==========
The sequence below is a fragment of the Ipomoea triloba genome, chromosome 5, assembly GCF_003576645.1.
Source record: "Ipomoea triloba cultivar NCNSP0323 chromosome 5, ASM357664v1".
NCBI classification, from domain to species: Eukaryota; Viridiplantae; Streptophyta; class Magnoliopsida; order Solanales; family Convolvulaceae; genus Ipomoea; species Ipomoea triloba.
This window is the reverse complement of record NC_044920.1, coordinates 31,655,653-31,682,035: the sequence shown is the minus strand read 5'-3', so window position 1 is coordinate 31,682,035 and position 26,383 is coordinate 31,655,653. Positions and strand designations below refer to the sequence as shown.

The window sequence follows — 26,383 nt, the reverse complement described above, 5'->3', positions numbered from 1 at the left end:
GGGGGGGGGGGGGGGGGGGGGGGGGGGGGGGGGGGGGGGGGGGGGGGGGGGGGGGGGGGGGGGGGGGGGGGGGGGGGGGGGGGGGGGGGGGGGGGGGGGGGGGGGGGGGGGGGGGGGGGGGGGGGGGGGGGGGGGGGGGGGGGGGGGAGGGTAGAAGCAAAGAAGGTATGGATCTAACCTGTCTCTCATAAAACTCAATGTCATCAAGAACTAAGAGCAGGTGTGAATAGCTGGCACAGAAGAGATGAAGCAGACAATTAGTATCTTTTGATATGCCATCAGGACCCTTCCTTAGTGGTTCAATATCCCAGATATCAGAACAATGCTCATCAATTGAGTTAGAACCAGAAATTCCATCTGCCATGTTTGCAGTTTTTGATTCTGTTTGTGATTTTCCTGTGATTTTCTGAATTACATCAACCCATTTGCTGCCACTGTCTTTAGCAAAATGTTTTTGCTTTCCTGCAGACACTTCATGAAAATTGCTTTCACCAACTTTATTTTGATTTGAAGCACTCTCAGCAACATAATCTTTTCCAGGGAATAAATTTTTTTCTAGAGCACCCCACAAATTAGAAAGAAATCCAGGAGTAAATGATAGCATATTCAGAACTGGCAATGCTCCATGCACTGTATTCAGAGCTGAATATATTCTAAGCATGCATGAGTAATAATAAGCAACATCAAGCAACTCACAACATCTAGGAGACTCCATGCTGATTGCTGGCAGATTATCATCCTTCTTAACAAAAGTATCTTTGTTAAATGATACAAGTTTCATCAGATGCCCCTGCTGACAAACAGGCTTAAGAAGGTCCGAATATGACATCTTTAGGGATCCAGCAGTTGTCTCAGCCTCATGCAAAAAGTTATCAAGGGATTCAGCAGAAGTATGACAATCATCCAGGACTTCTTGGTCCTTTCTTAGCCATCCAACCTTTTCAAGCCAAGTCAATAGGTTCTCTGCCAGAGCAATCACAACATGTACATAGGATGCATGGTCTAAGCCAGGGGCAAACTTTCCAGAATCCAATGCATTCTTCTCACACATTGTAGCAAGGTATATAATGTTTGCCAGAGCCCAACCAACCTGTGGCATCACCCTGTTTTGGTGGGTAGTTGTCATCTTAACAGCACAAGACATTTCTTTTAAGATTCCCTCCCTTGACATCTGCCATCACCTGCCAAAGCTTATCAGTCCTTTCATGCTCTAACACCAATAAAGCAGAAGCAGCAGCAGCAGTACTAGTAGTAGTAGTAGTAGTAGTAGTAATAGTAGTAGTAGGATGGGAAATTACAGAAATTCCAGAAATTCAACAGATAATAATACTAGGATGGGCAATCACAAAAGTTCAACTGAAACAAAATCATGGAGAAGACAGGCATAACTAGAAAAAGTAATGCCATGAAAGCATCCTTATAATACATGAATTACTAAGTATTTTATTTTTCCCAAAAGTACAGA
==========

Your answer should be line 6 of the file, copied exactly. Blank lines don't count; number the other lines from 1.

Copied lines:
GGGGGGGGGGGGGGGGGGGGGGGGGGGGGGGGGGGGGGGGGGGGGGGGGGGGGGGGGGGGGGGGGGGGGGGGGGGGGGGGGGGGGGGGGGGGGGGGGGGGGGGGGGGGGGGGGGGGGGGGGGGGGGGGGGGGGGGGGGGGGGGGGGGAGGGTAGAAGCAAAGAAGGTATGGATCTAACCTGTCTCTCATAAAACTCAATGTCATCAAGAACTAAGAGCAGGTGTGAATAGCTGGCACAGAAGAGATGAAGCAGACAATTAGTATCTTTTGATATGCCATCAGGACCCTTCCTTAGTGGTTCAATATCCCAGATATCAGAACAATGCTCATCAATTGAGTTAGAACCAGAAATTCCATCTGCCATGTTTGCAGTTTTTGATTCTGTTTGTGATTTTCCTGTGATTTTCTGAATTACATCAACCCATTTGCTGCCACTGTCTTTAGCAAAATGTTTTTGCTTTCCTGCAGACACTTCATGAAAATTGCTTTCACCAACTTTATTTTGATTTGAAGCACTCTCAGCAACATAATCTTTTCCAGGGAATAAATTTTTTTCTAGAGCACCCCACAAATTAGAAAGAAATCCAGGAGTAAATGATAGCATATTCAGAACTGGCAATGCTCCATGCACTGTATTCAGAGCTGAATATATTCTAAGCATGCATGAGTAATAATAAGCAACATCAAGCAACTCACAACATCTAGGAGACTCCATGCTGATTGCTGGCAGATTATCATCCTTCTTAACAAAAGTATCTTTGTTAAATGATACAAGTTTCATCAGATGCCCCTGCTGACAAACAGGCTTAAGAAGGTCCGAATATGACATCTTTAGGGATCCAGCAGTTGTCTCAGCCTCATGCAAAAAGTTATCAAGGGATTCAGCAGAAGTATGACAATCATCCAGGACTTCTTGGTCCTTTCTTAGCCATCCAACCTTTTCAAGCCAAGTCAATAGGTTCTCTGCCAGAGCAATCACAACATGTACATAGGATGCATGGTCTAAGCCAGGGGCAAACTTTCCAGAATCCAATGCATTCTTCTCACACATTGTAGCAAGGTATATAATGTTTGCCAGAGCCCAACCAACCTGTGGCATCACCCTGTTTTGGTGGGTAGTTGTCATCTTAACAGCACAAGACATTTCTTTTAAGATTCCCTCCCTTGACATCTGCCATCACCTGCCAAAGCTTATCAGTCCTTTCATGCTCTAACACCAATAAAGCAGAAGCAGCAGCAGCAGTACTAGTAGTAGTAGTAGTAGTAGTAGTAATAGTAGTAGTAGGATGGGAAATTACAGAAATTCCAGAAATTCAACAGATAATAATACTAGGATGGGCAATCACAAAAGTTCAACTGAAACAAAATCATGGAGAAGACAGGCATAACTAGAAAAAGTAATGCCATGAAAGCATCCTTATAATACATGAATTACTAAGTATTTTATTTTTCCCAAAAGTACAGA